By Claire Donnelly
Chris Baker has 269 children.
His children are green, grow leaves and live at the Chicago Botanic Garden. They’re bonsai trees.
“[They] take a lot of care,” said Baker, who tends to more than 150 different species as the bonsai curator at the
Chicago Botanic Garden. Baker and nine community volunteers water and prune trees daily, part of the ancient art form and horticultural practice of bonsai.
And what is bonsai?
The rough translation is “tree in a tray” or “tree in a container,” said Baker. But the word is used in multiple ways. “We use it to refer to the actual tree itself, [and we also] use it to refer to the art form of creating those trees,” Baker added.
And, in case you are wondering, the plural form of “bonsai” is “bonsai.”
Baker explained bonsai can be created from different species of trees, but the art and skill lies in training a tree to grow in a specific and sculptural form using wiring, root pruning, and other techniques.
“The training process is part horticulture, part mechanically manipulating the tree, and it’s also part design and style,” Baker said. Essentially, the idea is to cultivate a tree in a tray that looks like a tree that could be found in nature. “A tree should take you to a place,” Baker added.
Susan Babyk, a board member of the Midwest Bonsai Society, said, “It’s like shrinking nature and bringing it indoors. … It’s a miniature landscape that you can keep [inside].”
Baker has been honing his bonsai skills for about 13 years. In 2012, he spent six months in Japan, where he studied under a bonsai master and lived at a nursery. The master followed traditions on nurturing bonsai that are centuries old.
When he returned to the U.S., Baker volunteered at the National Arboretum in Washington, D.C.
Many of the bonsai that Baker cares for at the botanic garden are hundreds of years old. The oldest bonsai are between 150 and 200 years old and were donated to the garden in 2000 by a Japanese bonsai master.
Baker also tends to a pine that is estimated to be as many as 800 years old, but it has only been training as a bonsai for 35 or 40 years.
“There’s so much history in bonsai,” Baker said. “I get to maintain the trees now … and hopefully improve upon them with each year, but I’m just one person in a line of people that have cared for these trees.”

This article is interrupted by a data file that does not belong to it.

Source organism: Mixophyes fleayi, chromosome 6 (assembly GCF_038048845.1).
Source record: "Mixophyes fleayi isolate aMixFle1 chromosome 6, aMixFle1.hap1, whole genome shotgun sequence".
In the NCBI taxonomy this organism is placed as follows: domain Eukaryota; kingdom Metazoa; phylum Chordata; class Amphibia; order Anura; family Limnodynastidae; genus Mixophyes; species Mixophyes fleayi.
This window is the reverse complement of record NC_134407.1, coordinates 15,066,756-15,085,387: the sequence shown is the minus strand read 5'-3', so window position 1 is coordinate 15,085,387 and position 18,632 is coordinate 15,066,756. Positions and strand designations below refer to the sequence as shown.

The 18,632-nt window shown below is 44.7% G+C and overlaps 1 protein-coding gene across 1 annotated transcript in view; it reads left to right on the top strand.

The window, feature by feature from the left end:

Quick guide to growing tiny trees
- Start small.
Begin with one or two tree species you already know how to care for or teach yourself how to care for just one new species. Focus on caring for those one or two trees and keeping them healthy. Your trees will respond more favorably to manipulation and bonsai training if they’re already happy and thriving. “Tree health [is] first and foremost,” said Chris Baker, bonsai curator at the Chicago Botanic Garden.
- Know your resources.
Be honest with yourself about the amount of time you will commit to cultivating a bonsai and keep this in mind when selecting a tree species. For outdoor trees, keep your yard conditions in mind—don’t buy a tree species that loves shade if your outdoor space is bright and sunny. Also, make sure you have a cool, dark place to store outdoor bonsai during the winter months when the trees are dormant.
- Read up.
Susan Babyk, a board member of the Midwest Bonsai Society, recommends Simon & Schuster’s Guide to Bonsai. She said it contains useful information for beginners as well as lots of photographs. “Everybody has this one,” she said.
- Find fellow bonsai lovers.
Looking for pruning advice or other bonsai tips? Take a bonsai class with Baker at the Chicago Botanic Garden or get involved with the Midwest Bonsai Society. There are plenty of other bonsai groups around the Midwest with experts who can help you develop your hobby.
Information compiled from interviews with Chris Baker and Susan Babyk.
Bonsai have a reputation for being labor-intensive plants to maintain. “They certainly require more care than your average potted houseplant,” Baker said. “The container size and the soil itself is what makes them tricky. They’re [generally] very hearty trees.”
According to Baker, bonsai grow best in soil that is loose and drains well, and the plants are usually grown in shallow trays rather than deep pots. This means bonsai trees need more frequent watering, which can be difficult for a casual—or forgetful—home gardener.
“They keep me busy,” laughed Babyk, who has more than a dozen outdoor and indoor bonsai at her home. “I don’t think of it as work. I think of it as pure pleasure,” she added.
Baker agreed. “It’s a labor of love,” he said. “They do require some care, but it should be enjoyable, ultimately.”